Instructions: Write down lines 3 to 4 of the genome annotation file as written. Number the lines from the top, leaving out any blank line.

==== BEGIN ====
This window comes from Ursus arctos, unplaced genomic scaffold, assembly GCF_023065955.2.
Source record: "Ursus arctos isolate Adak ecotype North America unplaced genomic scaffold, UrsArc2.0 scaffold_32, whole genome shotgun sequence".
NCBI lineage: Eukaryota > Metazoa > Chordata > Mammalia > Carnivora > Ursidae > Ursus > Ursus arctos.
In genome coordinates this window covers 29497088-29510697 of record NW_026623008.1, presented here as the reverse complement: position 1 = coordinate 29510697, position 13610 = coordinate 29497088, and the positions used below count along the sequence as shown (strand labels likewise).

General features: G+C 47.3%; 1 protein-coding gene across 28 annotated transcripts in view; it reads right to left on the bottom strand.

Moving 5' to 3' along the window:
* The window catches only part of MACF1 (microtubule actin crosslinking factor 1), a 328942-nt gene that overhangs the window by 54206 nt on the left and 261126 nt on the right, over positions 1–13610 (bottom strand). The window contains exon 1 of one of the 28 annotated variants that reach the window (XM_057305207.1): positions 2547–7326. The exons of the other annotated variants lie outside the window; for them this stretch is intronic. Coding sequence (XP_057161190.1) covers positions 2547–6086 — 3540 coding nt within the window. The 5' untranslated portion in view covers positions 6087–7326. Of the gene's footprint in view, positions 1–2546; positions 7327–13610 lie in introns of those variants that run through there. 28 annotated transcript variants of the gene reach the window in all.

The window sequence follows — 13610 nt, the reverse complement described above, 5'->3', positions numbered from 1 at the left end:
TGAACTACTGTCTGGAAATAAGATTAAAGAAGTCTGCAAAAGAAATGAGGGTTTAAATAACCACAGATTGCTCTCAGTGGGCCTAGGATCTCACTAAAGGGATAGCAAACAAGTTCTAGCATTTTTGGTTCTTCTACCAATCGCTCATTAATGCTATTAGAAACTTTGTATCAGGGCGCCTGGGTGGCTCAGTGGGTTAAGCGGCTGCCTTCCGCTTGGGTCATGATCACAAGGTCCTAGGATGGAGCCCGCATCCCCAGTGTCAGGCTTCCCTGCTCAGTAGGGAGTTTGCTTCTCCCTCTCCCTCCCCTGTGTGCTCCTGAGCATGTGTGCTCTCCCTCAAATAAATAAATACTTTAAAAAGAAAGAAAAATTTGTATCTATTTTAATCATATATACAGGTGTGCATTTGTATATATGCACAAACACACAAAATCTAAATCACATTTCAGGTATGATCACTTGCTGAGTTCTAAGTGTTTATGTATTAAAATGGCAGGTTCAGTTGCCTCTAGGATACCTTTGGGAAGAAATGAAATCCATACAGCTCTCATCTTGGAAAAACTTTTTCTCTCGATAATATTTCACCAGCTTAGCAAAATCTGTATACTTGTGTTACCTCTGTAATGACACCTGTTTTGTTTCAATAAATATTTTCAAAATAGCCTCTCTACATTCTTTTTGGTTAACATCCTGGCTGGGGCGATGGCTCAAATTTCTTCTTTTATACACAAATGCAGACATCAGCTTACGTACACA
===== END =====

NCBI lineage: Eukaryota > Metazoa > Chordata > Mammalia > Carnivora > Ursidae > Ursus > Ursus arctos.
In genome coordinates this window covers 29497088-29510697 of record NW_026623008.1, presented here as the reverse complement: position 1 = coordinate 29510697, position 13610 = coordinate 29497088, and the positions used below count along the sequence as shown (strand labels likewise).